Laurent

Why I read the WSWS

22 February 2013

About four and a half years ago, I discovered the World Socialist Web Site. It was towards the end of 2008, just after the outbreak of the economic crisis, and I was a student at the Université du Québec à Montréal (UQAM). By chance, in one of my classes, I met a member of the IYSSE (International Youth & Students for Social Equality), an organization I had not previously heard of. My friend told me that he was part of a student group fighting for socialism, and as I was becoming seriously interested in political and social issues, we immediately started discussing the IYSSE and its perspective.

I was in my early twenties at the time, and trying as best I could to find solutions to the big existential questions of humanity and our unequal society. However, my university courses in social sciences—highly tinged with an idealist and petty-bourgeois outlook— had never been able to meet my expectations. Over time, I realized that if I wanted to “change things,” I had to take an interest in political questions.

I had become a member of Québec Solidaire (QS)—a nationalist party that serves as a left cover to the big business Parti Québécois. The chauvinism of the QS—concealed by its social policies which initially attracted me—irritated me greatly, but I did not know of any more left-wing alternative.

It took the intervention of the Socialist Equality Party (SEP) and its youth organization for me to understand the true petty-bourgeois nature of the QS. Once I understood that the SEP truly defends the interests of the international working class, of which I was and still am a part, I never set foot in QS again. I began to read the World Socialist Web Site: occasionally at the beginning; then more and more frequently.

I still remember the intellectual effort required to read the articles and participate in discussions, due to my low level of historical and political knowledge (especially since English is not my mother tongue). But with each reading, the dialectical relationship between the development of consciousness and the will— and then necessity—to deepen my knowledge became clearer. I gradually realized that only the Marxist approach, based on the class struggle, allowed me to understand objective reality and provided a truly progressive orientation. The World Socialist Web Site not only provides workers with the political program for their own emancipation, it also makes clear the historical role which the working class must play in the liberation of all humanity from exploitation, economic crises and wars.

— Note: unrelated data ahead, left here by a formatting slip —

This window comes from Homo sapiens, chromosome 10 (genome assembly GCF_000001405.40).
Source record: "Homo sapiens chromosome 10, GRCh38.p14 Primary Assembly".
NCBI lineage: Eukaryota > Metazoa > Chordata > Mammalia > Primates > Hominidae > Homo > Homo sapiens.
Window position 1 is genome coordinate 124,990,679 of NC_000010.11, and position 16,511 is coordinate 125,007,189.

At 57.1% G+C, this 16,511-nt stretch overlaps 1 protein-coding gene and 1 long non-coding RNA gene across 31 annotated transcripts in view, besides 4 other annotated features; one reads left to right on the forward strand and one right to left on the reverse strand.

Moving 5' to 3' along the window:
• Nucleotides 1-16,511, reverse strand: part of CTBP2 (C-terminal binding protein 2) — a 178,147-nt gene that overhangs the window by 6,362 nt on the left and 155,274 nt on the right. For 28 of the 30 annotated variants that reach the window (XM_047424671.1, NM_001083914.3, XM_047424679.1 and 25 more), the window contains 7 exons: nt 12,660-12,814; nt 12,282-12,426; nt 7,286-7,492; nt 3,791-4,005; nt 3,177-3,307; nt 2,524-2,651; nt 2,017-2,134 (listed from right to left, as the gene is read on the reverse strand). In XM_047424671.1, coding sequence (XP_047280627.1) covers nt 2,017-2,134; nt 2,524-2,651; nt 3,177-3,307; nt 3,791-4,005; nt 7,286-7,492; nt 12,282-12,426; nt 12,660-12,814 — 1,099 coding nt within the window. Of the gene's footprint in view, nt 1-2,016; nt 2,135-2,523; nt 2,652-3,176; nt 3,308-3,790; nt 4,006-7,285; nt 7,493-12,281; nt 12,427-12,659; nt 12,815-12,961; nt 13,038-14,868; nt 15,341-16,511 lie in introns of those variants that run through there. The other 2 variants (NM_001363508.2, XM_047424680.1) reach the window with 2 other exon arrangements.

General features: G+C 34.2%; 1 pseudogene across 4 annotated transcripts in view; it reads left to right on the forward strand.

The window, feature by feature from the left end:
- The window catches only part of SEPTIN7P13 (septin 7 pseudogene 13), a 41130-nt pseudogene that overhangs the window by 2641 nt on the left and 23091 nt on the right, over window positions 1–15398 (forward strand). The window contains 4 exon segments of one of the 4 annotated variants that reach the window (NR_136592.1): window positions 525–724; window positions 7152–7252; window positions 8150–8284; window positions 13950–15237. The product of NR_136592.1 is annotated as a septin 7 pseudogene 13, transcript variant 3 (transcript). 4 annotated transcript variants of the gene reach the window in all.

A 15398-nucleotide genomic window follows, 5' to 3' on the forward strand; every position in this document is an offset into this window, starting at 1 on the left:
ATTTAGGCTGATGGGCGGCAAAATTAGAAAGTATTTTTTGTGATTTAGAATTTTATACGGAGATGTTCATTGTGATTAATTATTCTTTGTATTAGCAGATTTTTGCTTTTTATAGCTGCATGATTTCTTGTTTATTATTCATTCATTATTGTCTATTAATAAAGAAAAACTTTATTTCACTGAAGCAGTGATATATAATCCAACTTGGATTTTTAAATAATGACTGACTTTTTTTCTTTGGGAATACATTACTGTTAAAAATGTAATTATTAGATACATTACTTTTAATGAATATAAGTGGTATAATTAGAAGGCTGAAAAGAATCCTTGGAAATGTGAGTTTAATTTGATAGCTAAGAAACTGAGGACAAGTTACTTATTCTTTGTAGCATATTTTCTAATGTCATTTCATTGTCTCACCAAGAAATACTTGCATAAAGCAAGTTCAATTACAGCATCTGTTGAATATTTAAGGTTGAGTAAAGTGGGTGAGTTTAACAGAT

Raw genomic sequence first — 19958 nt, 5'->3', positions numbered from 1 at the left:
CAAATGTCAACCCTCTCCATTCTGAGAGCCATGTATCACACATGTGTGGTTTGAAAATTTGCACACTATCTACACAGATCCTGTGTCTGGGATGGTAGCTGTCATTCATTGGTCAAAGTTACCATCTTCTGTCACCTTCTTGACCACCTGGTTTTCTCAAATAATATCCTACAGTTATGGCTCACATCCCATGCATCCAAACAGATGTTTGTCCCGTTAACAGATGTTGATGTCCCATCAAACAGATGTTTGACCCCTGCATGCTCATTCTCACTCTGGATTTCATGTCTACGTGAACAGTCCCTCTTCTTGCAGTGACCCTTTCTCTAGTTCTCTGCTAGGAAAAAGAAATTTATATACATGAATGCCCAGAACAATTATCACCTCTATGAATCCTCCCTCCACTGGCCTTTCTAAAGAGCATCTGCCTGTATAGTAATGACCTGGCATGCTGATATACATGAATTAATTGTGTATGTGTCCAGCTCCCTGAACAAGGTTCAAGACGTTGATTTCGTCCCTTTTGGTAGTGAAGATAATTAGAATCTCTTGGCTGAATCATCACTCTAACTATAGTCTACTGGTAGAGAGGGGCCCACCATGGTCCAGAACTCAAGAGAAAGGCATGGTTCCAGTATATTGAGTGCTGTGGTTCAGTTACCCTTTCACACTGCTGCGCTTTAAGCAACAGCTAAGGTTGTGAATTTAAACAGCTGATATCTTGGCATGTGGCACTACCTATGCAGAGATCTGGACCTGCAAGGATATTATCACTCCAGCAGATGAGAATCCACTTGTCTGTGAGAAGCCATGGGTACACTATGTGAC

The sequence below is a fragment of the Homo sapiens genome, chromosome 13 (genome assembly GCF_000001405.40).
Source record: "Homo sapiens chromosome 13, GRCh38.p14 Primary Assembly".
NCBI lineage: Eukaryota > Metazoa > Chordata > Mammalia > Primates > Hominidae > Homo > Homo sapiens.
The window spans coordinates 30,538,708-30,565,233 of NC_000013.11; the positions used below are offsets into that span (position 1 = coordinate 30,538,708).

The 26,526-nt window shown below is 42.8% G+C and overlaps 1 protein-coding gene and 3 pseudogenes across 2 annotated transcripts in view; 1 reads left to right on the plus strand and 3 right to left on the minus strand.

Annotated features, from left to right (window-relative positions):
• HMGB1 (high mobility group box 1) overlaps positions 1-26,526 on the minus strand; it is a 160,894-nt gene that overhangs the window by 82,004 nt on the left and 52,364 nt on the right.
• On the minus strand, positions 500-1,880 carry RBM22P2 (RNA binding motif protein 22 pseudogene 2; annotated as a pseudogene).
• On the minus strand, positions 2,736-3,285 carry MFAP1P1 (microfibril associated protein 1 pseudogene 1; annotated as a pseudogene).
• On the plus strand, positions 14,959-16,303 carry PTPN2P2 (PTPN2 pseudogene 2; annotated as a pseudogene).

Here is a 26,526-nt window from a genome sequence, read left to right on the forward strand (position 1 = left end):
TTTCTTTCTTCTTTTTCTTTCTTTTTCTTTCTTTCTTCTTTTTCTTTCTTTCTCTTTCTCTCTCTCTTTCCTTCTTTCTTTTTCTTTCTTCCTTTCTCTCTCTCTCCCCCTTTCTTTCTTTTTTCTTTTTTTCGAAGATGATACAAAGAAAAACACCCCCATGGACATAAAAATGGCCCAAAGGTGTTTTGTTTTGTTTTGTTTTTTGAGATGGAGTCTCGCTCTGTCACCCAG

Several series of articles appearing on the WSWS contributed enormously to the development of my class consciousness. Like many young Trotskyists of my generation, I began to read the site in 2008, following the collapse of Lehman Brothers and the economic crisis. Objectively this was not a coincidence, considering that this event marked a qualitative shift in class relations.

The huge bailouts of the banks and financial institutions—exposed and explained with great clarity by the site—helped me to grasp the magnitude of the wealth owned by the financial oligarchy that runs our world. In 2008-2009, the WSWS predicted that the financial crisis would be used to transform class relations in a more right-wing direction in order to make the working class pay for the crisis of global capitalism.

At this point I grasped the principal ideas, but it is only with the articles about austerity measures in the US and Europe, and especially on the looting of Greece, that I really understood the class war that is developing. At the same time, I deepened my understanding of the functioning of the bourgeois state and the capitalist interests it defends.

I could write hundreds of lines about articles that have influenced me and furthered my political consciousness. I only have to think about articles on the developments in Egypt, or articles on Quebec and Canada to which I myself contributed, including on last year’s Quebec student strike. The intervention of the WSWS in these important strategic experiences of the international working class has helped to raise the theoretical level of the whole party, to demarcate the Trotskyist perspective from that of the various pseudo-left organizations, and to offer a genuine political alternative for workers, youth and oppressed masses.

The anniversary of the World Socialist Web Site represents, on the one hand, years of intense political work to provide workers with a Marxist analysis of major global developments. On the other hand, the 15-year existence of the WSWS, and the years that will follow, embody the historical legacy of Leon Trotsky, his struggle against the Stalinist bureaucracy and the political struggle of the Trotskyist movement against all the revisionist trends which have sought to liquidate the International Committee of the Fourth International.

Just seven years after the fall of the USSR—at the same time the bourgeoisie was declaring that socialism was dead and the pseudo-left was adapting to the pressures of imperialism and renouncing the class struggle— the ICFI founded the World Socialist Web Site in order to continue and intensify the struggle for the independent political mobilization of the working class and for international socialism.